Chapter 10


Getting Slavery Out Of The People

Chapter 10

Exodus 20:1–21, Matthew 22:34–40, Hebrews 10:1–18

I will put my laws in their hearts, and I will write them on their minds . . .

Most of us spend a lot of our lives trying to get out of something old and confining and into something new and free. That’s why we so easily identify with Moses and the freed Hebrew slaves on their journey through the wild wasteland known as the wilderness.

The truth is that we’re all on a wilderness journey out of some form of slavery. On a personal level, we know what it is to be enslaved to fear, alcohol, food, rage, worry, lust, shame, inferiority or control. On a social level, in today’s version of Pharaoh’s economy, millions at the bottom of the pyramid work like slaves from before dawn to after dark and still never get ahead. And even those at the top of the pyramid don’t feel free. They wake up each day driven by the need to acquire what others desire, and they fear the lash of their own inner slave-drivers: greed, debt, competition, expectation and a desperate, addictive craving for more, more, more.


'...the whole system survives by plundering the planet...'

From top to bottom, the whole system survives by plundering the planet, purchasing this generation’s luxuries at the expense of future generations’ necessities. Exiting from today’s personal and social slavery won’t be easy. It will require something like a wilderness journey into the unknown. We know who we have been: slaves. We know who we’re going to be: free men and women, experiencing aliveness as God intended. And right now, we’re a little bit of both, in need of the identity transformation that comes as we walk the road to freedom.

So we have much to learn from the stories of Moses and his companions. We too must remember that the road to freedom doesn’t follow a straight line from point A to point B. Instead, it zigzags and backtracks through a discomfort zone of lack, delay, distress and strain. In those wild places, character is formed – the personal and social character needed for people to enjoy freedom and aliveness. Like those who have walked before us, we need to know that grumbling and complaining can be more dangerous than poisonous snakes or the hot desert sun. Like them, we must be forewarned about the danger of catastrophising the present and romanticising the past. Like them, we must remember that going forward may be difficult, but going back is disastrous.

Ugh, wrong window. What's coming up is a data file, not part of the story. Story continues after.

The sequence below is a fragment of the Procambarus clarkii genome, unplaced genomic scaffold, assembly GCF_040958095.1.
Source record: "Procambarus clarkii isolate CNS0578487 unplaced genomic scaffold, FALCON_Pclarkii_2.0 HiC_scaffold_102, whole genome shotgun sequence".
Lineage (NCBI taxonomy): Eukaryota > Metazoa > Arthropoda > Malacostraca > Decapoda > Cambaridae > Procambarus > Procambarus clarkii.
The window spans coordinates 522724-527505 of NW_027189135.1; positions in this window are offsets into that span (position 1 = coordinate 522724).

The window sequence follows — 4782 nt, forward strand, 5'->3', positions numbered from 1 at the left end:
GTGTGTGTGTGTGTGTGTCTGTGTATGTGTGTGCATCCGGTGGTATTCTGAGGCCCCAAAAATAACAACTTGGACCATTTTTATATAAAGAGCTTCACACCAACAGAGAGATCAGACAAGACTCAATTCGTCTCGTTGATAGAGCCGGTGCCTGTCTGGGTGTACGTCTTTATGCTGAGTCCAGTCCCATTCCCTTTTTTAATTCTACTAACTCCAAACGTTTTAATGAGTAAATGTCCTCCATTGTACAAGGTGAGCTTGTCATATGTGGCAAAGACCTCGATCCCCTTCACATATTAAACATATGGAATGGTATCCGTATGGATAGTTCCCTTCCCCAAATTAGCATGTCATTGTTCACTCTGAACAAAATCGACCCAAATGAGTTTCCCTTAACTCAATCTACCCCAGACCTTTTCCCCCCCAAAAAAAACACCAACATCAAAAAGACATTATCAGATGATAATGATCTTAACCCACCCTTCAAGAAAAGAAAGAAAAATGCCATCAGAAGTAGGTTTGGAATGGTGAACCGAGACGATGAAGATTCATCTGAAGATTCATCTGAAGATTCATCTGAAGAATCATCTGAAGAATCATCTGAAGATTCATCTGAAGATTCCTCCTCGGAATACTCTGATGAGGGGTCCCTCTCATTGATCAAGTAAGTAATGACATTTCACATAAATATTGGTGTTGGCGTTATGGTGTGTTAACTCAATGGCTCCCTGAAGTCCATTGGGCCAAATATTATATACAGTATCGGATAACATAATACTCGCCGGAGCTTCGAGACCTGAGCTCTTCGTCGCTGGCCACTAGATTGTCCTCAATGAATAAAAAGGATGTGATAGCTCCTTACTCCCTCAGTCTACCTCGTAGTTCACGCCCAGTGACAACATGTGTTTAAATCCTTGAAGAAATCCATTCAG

As they made a road through the wilderness, Moses and his fellow travellers received a mysterious food that fell from the sky each morning like dew. They called it manna, which in Hebrew, somewhat humorously, meant, ‘What is this stuff?’ Like them, we will receive what we need for each day, too – often in mysterious and sometimes even humorous ways, just enough for today, provided one day at a time. And like them, we will learn that we can’t survive on bread alone: we also need moral guidance, spiritual nourishment, manna for the soul.

So along with bread for their bodies, God gave the travellers inner nourishment in the form of ten commands that would become the moral basis for their lives in freedom.

1. Put the God of liberation first, not the gods of slavery.

2. Don’t reduce God to the manageable size of an idol – certainly not one made of wood and stone by human hands, and not one made by human minds of rituals and words either, and certainly not one in whose name people are enslaved, dehumanised or killed!

3. Do not use God for your own agendas by throwing around God’s holy name. If you make a vow in God’s name, keep it!

4. Honour the God of liberation by taking and giving everyone a day off. Don’t keep the old 24/7 slave economy going.

5. Turn from self-centredness by honouring your parents. (After all, honour is the basis of freedom.)

6. Don’t kill people, and don’t do the things that frequently incite violence, including:

7. Don’t cheat with others’ spouses,

8. Don’t steal others’ possessions, and

9. Don’t lie about others’ behaviours or characters.

10. In fact, if you really want to avoid the violence of the old slave economy, deal with its root source – in the drama of desire. Don’t let the competitive desire to acquire tempt you off the road of freedom.